Opening the door at the end of a grueling day to see that wag, that toothy grin and slobbery kisses waiting melts away stress. Going inside to find that your pup left an unwelcome present on the carpet or treated your shoes as a chew toy can send your blood pressure back up. While the advantages of dog ownership are many, the disadvantages often can be overcome with good training and pairing the right canine to the right human.
When people consider getting a dog, behavioral factors weighed can include barking, aggression, jumpiness and general good canine manners.
Not only can breeds vary widely on these factors, but dogs also have individual personalities that make good matchmaking to owners as well as environments essential. A dog with a loud, frequent bark wouldn't be the best match for apartment dwellers, while a quiet pup may not make the best watchdog on a family farm.
A huge perk of tackling any behavioral problems in a dog-training class is strengthening the bond between owner and pooch.
It may be cliche to call dog man's best friend, but there's a reason why the old adage sticks around. While general characteristics vary by breed, dogs are loyal, affectionate, playful, eager to please and poised to make you burst out laughing with their antics.
For all the great companionship they offer, dogs can become so attached to their owners that they suffer from separation anxiety. This can be challenging for a pet parent to deal with, as it may manifest in destructive behaviors after you walk out the door. You'll have to assert yourself as a pack leader to work with your dog to ease her anxiety.
Clean or Dirty
Dogs get a bad rap for being slobbering creatures who eat things on the lawn you dare not even describe before leaving muddy tracks throughout the house. Some breeds are easier to housetrain than others. More rambunctious pups may bring in or create more messes. Others may leave human members of the family sniffling with allergies.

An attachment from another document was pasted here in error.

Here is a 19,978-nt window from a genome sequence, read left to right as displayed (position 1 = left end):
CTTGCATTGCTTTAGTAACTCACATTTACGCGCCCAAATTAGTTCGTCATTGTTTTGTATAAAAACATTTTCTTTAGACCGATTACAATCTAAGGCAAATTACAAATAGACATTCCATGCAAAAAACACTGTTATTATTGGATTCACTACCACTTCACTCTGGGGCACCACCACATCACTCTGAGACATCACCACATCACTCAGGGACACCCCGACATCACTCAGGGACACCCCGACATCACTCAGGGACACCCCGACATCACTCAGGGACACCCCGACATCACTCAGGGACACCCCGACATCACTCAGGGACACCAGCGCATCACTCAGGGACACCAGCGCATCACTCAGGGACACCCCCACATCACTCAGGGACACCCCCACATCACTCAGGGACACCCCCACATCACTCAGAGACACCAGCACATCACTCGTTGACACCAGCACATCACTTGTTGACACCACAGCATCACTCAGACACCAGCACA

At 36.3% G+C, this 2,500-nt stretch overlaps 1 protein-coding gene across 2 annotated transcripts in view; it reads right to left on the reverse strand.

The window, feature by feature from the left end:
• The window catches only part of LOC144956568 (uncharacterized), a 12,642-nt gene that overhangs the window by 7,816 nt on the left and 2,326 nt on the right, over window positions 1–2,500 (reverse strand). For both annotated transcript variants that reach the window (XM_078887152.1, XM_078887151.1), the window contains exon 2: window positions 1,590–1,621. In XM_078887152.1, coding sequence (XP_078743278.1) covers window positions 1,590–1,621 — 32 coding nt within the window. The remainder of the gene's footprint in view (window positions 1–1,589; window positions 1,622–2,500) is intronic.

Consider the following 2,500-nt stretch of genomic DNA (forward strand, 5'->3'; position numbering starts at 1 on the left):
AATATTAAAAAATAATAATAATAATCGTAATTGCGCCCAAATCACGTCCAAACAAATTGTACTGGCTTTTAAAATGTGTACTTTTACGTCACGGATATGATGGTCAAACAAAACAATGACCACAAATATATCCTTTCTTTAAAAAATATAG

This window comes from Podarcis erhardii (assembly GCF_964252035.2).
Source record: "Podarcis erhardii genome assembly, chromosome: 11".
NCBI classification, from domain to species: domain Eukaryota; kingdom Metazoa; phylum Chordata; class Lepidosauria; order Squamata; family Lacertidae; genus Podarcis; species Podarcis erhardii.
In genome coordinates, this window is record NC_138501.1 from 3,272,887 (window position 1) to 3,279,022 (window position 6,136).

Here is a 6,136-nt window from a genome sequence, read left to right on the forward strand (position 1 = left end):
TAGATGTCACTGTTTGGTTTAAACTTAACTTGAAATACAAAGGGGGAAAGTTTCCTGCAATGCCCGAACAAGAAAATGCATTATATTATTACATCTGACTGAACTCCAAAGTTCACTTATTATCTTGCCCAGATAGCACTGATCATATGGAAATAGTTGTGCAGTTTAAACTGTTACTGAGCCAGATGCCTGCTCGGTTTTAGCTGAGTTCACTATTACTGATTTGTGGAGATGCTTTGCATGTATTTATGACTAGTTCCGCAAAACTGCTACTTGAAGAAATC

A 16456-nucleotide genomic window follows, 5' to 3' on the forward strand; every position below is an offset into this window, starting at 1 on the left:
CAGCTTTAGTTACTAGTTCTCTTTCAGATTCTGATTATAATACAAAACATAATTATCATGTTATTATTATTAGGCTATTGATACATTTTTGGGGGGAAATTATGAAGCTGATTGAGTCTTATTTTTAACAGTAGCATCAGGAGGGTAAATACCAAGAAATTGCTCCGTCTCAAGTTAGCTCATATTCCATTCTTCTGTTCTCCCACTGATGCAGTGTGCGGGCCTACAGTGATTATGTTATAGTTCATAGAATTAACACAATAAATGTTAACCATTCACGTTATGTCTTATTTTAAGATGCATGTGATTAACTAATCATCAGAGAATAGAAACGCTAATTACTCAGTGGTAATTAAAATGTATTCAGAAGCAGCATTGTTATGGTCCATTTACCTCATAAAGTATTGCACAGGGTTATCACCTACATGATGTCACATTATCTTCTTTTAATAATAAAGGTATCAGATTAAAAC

Thankfully, the pet industry helps remove some of these dirty disadvantages, from self-serve doggy washes at many pet shops to vast varieties of shampoos and conditioners to address every skin condition or dander worry. Housetraining can be aided by old-fashioned piddle pads or faux grass patches that look more chic. And after you have a memory-making romp with your pup in a fresh bank of snow, you may not mind wiping up a few ice crystals.
When determining whether you can keep a dog, you must account for health care costs. In addition to regular vaccinations, flea and tick prevention, monthly heartworm medications and annual testing, regular exams and dental cleanings, you can get hit with emergencies ranging from explosive doggy diarrhea to heart ailments. Veterinary care can be expensive, though this can be eased with an insurance policy, which carries a monthly premium.
You also may find that your dog benefits from certain herbal supplements and daily vitamins; healthy dog foods can cost a pretty penny depending on the size and energy of your pooch. But like dog, like owner, you could find that feeding your dog natural, healthy food and treats and seeing positive results can inspire you to make healthier changes in your own eating habits, as well.
Depending on the dog breed you choose, you can have a running mate, a friend to play catch with in the park, or a pooch who's totally up for a road trip or leisurely boat ride.
But as you depend on your dog for companionship, he depends on you for those runs and playtime to get much-needed exercise. Different dogs have different activity levels and exercise needs, so you may have to invest in doggy day care or a dog-walking service if you spend much of the week at work.
When you do take the time to hit the sidewalks with your dog, you'll also reap the health benefits of a little exercise.
Consider the Commitment
Many dogs wind up in shelters because owners don't consider how a particularly breed fits with their family or lifestyle, or because they didn't weigh the cost of properly caring for a pup. The ASPCA reports that every year more than a million dogs are euthanized in shelters.
Honestly ask yourself if you have the time and resources to commit to a dog. If you can truly accept a dog into your family, adopting can save a life.